It is probable that certain premiums are going to have to rise, confirms Preston. The shipping industry is putting pressure on governments to address the situation in Somalia, but you certainly get the impression that if we were dealing with planes rather than ships thered be an international outcry.

As poignantly illustrated by highly publicised seizure of the Sirius Star, however, there is also a human cost to be considered in relation to the crews and families of the commercial vessels attacked.

It is difficult to ignore the human element, says Stephens, Theres a real danger that the situation could come to a head and its incumbent upon everyone in the industry to try and find an effective solution to the problem.

The presence of the European Naval force is a positive step, but patrolling the whole length of coastline is difficult. Organised convoys may work, but it will inevitably cause disruption to pre-arranged schedules. In looking for a solution, weve been advising certain clients on the legalities of employing blue chip security providers.

Whilst increased security may constitute an effective deterrent, in some quarters this escalation is viewed as a worrying development. Indeed, the only long-term solution is likely to be some form of political and military intervention to impose law in Somalias coastal areas. No international organisation has shown that it has the stomach for the job.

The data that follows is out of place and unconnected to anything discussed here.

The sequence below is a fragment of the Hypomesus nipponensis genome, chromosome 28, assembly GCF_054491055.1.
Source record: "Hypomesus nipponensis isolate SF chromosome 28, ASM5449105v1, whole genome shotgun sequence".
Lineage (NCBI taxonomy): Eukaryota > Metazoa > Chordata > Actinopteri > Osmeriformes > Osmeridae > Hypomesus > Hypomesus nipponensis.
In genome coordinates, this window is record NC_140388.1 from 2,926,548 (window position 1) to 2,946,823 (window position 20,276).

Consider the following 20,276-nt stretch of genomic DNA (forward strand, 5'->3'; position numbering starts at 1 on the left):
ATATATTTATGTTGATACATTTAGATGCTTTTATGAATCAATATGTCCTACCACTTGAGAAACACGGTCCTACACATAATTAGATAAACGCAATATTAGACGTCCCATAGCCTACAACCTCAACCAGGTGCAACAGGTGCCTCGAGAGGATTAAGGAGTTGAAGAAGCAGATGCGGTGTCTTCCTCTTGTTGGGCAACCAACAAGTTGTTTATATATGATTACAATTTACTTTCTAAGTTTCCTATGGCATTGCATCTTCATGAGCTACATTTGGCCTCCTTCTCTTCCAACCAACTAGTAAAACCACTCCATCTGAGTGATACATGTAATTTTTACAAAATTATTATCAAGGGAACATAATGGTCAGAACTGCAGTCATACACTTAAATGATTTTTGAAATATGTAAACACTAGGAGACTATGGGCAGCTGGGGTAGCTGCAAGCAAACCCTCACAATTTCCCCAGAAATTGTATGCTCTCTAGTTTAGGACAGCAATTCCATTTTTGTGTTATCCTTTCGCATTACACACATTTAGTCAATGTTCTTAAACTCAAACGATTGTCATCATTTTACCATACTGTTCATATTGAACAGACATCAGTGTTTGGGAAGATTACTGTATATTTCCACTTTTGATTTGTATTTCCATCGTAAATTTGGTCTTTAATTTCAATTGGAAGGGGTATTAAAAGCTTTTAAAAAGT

A Trainees Perspective

Against this backdrop of unfolding commercial and geo-political events, Emilie Bosworth Speaight, a trainee at Holman Fenwick, commenced her third seat with the firm in September 2008.

It can be really exciting to see some of the things youre working on make headline news. Its a very new area of law, but the fact that its so tangible gives it a really interesting slant, she says of her experiences in the seat.

Maritime law has always been regarded as a niche area of the law. Much like pensions law, for example, even qualified lawyers will readily fess up to having only the barest knowledge of this very specific discipline. Emilie admits that it can be cryptic explaining to friends what it is that she does at work.

Of course, Im always careful when speaking about work because of the confidentiality issues – but when I say that I do shipping and mention piracy, I can get a few quizzical looks, she says.

Whilst Emilies unable to be too specific about the type of work that shes involved in, she acknowledges that she has assisted some of her senior fee earners in relation to the commercial hijackings in the Gulf of Aden.

Generally my day-to-day work will involve the standard trainee document management tasks. Dealing with evidence and collating documents can be a large part of the job, she says. But I can also be asked to draft some letters of advice to clients or undertake research. And because the issues are so topical, and its such a new area of law, the research tasks are fascinating – probably about as interesting as youre going to get as a trainee.

Whilst many magic circle trainees will be burning the midnight oil to assist their partners in relation to the recent bank bailouts – in terms of a seat in a niche practice area, youd be pushed to find anything more topical than shipping law.